What You Need to Know Before You Get Your Bloodwork Done Privately

Getting blood markers checked has never been easier or more accessible. So, what do you need to consider to ensure you make practical and effective use of your blood test?

What Does Getting Blood Work Done Mean To You?

It may be that you got a blood count from a visit to the doctor when you felt under the weather, or, maybe you track a specific marker you were told to pay attention to as it was out of range.

Some would consider a ‘perfect score’ on our blood markers as the ultimate indication of health; Or you may be one of the few who regularly tracks several blood markers regularly with the aim of optimisation.

Getting blood markers checked has never been easier or more accessible; Since several companies now offer services where you can have test kits ordered to your own house, collect a sample of your own blood, and send it off for testing of the relevant markers.

This begs the question as to whether everyone should be checking their blood markers regularly? Do they really tell us everything we need to know about our bodies? Or are they not quite what some would believe them to be?


A Snapshot in Time

Any given blood reading is just a picture of what was happening at that moment on that day.

For example, high fasting blood glucose on a given day is not necessarily indicative of pathology; maybe you were stressed the previous day, slept badly or did a killer workout. Reading anything into any isolated blood marker is probably not going to give much feedback (1).


So Is Tracking the Best Way To Avoid This?

Tracking your blood markers may give you a better indication of what is going on in your body over time. Using the blood glucose example; if your fasting blood glucose was creeping upwards over time, this may be an indication that your lifestyle and diet may not be working for you.

However, even with this example, it can take decades for metabolic dysfunction to manifest itself in blood markers. Usually when you start to see real evidence of metabolic dysfunction, the body may have been fighting to keep homeostasis for a long time before this stops becoming possible (2).


Why Does Context Matter?

Where blood markers can really provide value is when a range of results are taken into context with the background of your lifestyle, diet, and genetics.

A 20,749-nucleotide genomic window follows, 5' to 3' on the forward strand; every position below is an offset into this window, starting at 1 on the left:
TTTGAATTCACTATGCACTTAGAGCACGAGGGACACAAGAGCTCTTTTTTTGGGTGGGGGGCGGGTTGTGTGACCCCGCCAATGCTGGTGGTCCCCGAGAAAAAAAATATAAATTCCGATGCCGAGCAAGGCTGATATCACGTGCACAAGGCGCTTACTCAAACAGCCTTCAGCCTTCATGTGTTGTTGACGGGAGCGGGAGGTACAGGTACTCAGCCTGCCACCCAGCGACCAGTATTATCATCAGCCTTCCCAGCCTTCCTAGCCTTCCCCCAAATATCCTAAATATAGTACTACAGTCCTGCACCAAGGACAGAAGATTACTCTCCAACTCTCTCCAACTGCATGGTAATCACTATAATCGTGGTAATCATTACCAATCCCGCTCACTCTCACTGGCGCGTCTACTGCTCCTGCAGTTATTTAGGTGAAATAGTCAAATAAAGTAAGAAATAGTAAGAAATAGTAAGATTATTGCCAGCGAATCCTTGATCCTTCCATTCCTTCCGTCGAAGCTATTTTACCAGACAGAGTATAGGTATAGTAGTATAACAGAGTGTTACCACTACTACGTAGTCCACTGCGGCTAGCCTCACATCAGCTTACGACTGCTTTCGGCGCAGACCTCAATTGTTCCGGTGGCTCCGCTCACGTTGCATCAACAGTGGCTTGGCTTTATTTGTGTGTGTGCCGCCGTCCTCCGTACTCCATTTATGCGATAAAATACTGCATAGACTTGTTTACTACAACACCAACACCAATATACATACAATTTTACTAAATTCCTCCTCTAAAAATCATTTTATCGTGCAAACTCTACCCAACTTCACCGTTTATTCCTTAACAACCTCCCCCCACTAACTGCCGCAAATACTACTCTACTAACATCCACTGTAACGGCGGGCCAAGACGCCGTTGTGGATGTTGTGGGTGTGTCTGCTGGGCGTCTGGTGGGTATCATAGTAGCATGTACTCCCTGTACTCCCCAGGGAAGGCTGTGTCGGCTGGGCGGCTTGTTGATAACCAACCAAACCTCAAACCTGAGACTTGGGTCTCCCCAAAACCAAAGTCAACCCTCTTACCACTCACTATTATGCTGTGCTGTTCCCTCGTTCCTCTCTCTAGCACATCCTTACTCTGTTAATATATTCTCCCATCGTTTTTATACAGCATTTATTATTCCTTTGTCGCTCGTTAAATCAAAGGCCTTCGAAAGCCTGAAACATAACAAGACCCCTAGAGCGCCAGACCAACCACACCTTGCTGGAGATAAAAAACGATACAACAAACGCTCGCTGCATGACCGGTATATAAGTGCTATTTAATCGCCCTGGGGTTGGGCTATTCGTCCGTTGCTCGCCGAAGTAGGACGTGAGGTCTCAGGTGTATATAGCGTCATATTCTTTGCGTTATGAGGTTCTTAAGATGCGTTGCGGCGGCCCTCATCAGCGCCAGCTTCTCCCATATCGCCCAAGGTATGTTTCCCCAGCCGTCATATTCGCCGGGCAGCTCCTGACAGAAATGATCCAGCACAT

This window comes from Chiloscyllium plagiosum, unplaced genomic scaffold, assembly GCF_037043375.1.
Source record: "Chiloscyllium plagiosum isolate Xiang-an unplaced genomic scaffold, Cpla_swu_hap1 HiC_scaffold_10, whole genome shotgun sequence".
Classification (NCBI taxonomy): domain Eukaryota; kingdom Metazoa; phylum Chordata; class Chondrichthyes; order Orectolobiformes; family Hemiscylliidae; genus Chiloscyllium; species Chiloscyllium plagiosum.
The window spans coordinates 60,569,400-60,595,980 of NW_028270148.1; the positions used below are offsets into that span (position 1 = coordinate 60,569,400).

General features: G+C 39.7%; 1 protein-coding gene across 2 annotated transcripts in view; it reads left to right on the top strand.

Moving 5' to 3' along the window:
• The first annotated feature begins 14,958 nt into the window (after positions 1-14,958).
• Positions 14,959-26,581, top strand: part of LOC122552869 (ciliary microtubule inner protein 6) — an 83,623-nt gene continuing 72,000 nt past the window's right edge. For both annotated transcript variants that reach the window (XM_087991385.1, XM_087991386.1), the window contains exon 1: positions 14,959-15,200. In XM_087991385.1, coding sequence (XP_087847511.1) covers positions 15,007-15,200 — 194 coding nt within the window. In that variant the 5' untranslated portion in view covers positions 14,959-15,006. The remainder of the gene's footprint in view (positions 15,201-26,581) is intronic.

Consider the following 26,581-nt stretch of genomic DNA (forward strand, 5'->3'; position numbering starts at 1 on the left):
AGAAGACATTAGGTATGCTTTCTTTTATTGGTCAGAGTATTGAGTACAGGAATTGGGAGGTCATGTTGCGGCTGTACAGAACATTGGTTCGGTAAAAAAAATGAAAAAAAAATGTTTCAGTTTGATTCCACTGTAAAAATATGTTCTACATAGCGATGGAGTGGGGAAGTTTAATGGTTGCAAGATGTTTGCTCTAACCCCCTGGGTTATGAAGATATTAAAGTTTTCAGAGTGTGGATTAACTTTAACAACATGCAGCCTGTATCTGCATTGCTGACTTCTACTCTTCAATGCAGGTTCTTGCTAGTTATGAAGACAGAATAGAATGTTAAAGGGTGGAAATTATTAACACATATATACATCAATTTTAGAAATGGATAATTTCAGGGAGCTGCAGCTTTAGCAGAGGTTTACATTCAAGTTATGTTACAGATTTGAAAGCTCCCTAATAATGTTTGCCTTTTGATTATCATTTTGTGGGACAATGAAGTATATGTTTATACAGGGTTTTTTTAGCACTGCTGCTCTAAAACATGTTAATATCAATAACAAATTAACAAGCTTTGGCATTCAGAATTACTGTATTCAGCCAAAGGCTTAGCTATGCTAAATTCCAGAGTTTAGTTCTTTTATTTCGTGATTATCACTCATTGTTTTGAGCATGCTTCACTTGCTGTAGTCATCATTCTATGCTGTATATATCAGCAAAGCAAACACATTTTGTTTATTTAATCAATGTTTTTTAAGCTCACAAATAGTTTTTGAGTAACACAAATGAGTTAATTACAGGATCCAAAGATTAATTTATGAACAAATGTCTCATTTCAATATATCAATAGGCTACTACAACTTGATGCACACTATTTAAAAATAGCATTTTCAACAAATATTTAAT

To do this, you need to know which tests you should be getting, how the markers relate and how this can be translated for you. Back to our blood glucose example, though a snapshot of blood glucose alone is of limited use, a snapshot taken together with HbA1c and fasting insulin can tell us a whole lot more. Then if you add in a lipid profile, liver function and inflammation markers and relate this to how you live and eat, it becomes possible to get an idea of how your body is functioning (3).

It’s important to bear in mind, the more markers you do, the more markers are likely to be out of range. If you got an extensive blood panel looking at up to 60 results, it is extremely unlikely they will all be in within the ‘normal’ range for anyone. It’s observed anecdotally, with some evidence to back it up, that athletes are more likely to have abnormal blood markers.

Taking this context into account it is far more likely for a young, healthy athlete to have markers out of range due to extreme adaptations required by their lifestyle – not due to dysfunction (4).

In this case, it is important to understand the difference between physiological changes and pathological changes.


What Should You Do?

As with everything in biology, context is everything. Without detailed knowledge of how specific markers can relate to each other or relate to our lives, getting blood work done can create more issues than it solves.

Taking a reductionist approach and chasing change in specific markers can be a waste of time or even negative to your health.

The best way to utilise blood work is to conduct a panel recommended to you by someone trained in the functional medicine model, who is blood panel literate, and knows details about your diet, lifestyle, goals and why you want to be checking blood markers in the first place.

Getting blood tests can be a waste of time or a useful look into how your body is reacting to your lifestyle. The difference lies in how you go about it.



1.          Guo SHM. Assessing quality of glycemic control: Hypo- and hyperglycemia, and glycemic variability using mobile self-monitoring of blood glucose system. Health Informatics J. 2020;

2.          Stumvoll M, Tataranni PA, Stefan N, Vozarova B, Bogardus C. Glucose allostasis. Diabetes. 2003;

3.          Samuel VT, Shulman GI. The pathogenesis of insulin resistance: Integrating signaling pathways and substrate flux. Journal of Clinical Investigation. 2016.

4.          Foran SE, Lewandrowski KB, Kratz A. Effects of exercise on laboratory test results. Laboratory Medicine. 2003.


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